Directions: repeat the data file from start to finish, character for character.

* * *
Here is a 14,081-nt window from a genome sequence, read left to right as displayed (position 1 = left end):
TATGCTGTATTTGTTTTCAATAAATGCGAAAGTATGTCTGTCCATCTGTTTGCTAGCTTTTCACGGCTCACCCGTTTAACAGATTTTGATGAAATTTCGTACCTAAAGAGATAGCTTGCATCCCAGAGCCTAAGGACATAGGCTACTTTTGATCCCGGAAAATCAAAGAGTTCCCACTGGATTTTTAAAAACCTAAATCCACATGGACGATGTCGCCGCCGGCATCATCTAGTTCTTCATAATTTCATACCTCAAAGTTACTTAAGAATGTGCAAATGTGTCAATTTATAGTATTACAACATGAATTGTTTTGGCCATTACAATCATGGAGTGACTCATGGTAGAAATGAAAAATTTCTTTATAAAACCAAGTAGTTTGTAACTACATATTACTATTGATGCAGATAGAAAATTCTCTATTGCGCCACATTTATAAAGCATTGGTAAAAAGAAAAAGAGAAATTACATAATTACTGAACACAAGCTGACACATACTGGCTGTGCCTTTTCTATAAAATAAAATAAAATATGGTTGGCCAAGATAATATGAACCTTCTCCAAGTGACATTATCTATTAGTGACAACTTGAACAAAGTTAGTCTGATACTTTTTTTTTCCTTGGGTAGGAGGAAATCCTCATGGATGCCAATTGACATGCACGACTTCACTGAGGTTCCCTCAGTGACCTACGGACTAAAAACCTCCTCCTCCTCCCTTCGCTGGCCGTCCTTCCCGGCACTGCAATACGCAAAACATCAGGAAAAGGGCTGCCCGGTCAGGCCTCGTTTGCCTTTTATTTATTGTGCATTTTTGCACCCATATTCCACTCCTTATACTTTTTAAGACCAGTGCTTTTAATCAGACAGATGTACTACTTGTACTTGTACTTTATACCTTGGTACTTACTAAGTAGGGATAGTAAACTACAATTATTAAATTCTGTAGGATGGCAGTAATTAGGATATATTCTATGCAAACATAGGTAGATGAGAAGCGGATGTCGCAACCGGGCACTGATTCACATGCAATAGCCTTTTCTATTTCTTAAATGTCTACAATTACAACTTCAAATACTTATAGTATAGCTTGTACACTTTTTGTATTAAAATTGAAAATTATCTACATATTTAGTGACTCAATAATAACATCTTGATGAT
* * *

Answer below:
Here is a 14,081-nt window from a genome sequence, read left to right as displayed (position 1 = left end):
TATGCTGTATTTGTTTTCAATAAATGCGAAAGTATGTCTGTCCATCTGTTTGCTAGCTTTTCACGGCTCACCCGTTTAACAGATTTTGATGAAATTTCGTACCTAAAGAGATAGCTTGCATCCCAGAGCCTAAGGACATAGGCTACTTTTGATCCCGGAAAATCAAAGAGTTCCCACTGGATTTTTAAAAACCTAAATCCACATGGACGATGTCGCCGCCGGCATCATCTAGTTCTTCATAATTTCATACCTCAAAGTTACTTAAGAATGTGCAAATGTGTCAATTTATAGTATTACAACATGAATTGTTTTGGCCATTACAATCATGGAGTGACTCATGGTAGAAATGAAAAATTTCTTTATAAAACCAAGTAGTTTGTAACTACATATTACTATTGATGCAGATAGAAAATTCTCTATTGCGCCACATTTATAAAGCATTGGTAAAAAGAAAAAGAGAAATTACATAATTACTGAACACAAGCTGACACATACTGGCTGTGCCTTTTCTATAAAATAAAATAAAATATGGTTGGCCAAGATAATATGAACCTTCTCCAAGTGACATTATCTATTAGTGACAACTTGAACAAAGTTAGTCTGATACTTTTTTTTTCCTTGGGTAGGAGGAAATCCTCATGGATGCCAATTGACATGCACGACTTCACTGAGGTTCCCTCAGTGACCTACGGACTAAAAACCTCCTCCTCCTCCCTTCGCTGGCCGTCCTTCCCGGCACTGCAATACGCAAAACATCAGGAAAAGGGCTGCCCGGTCAGGCCTCGTTTGCCTTTTATTTATTGTGCATTTTTGCACCCATATTCCACTCCTTATACTTTTTAAGACCAGTGCTTTTAATCAGACAGATGTACTACTTGTACTTGTACTTTATACCTTGGTACTTACTAAGTAGGGATAGTAAACTACAATTATTAAATTCTGTAGGATGGCAGTAATTAGGATATATTCTATGCAAACATAGGTAGATGAGAAGCGGATGTCGCAACCGGGCACTGATTCACATGCAATAGCCTTTTCTATTTCTTAAATGTCTACAATTACAACTTCAAATACTTATAGTATAGCTTGTACACTTTTTGTATTAAAATTGAAAATTATCTACATATTTAGTGACTCAATAATAACATCTTGATGAT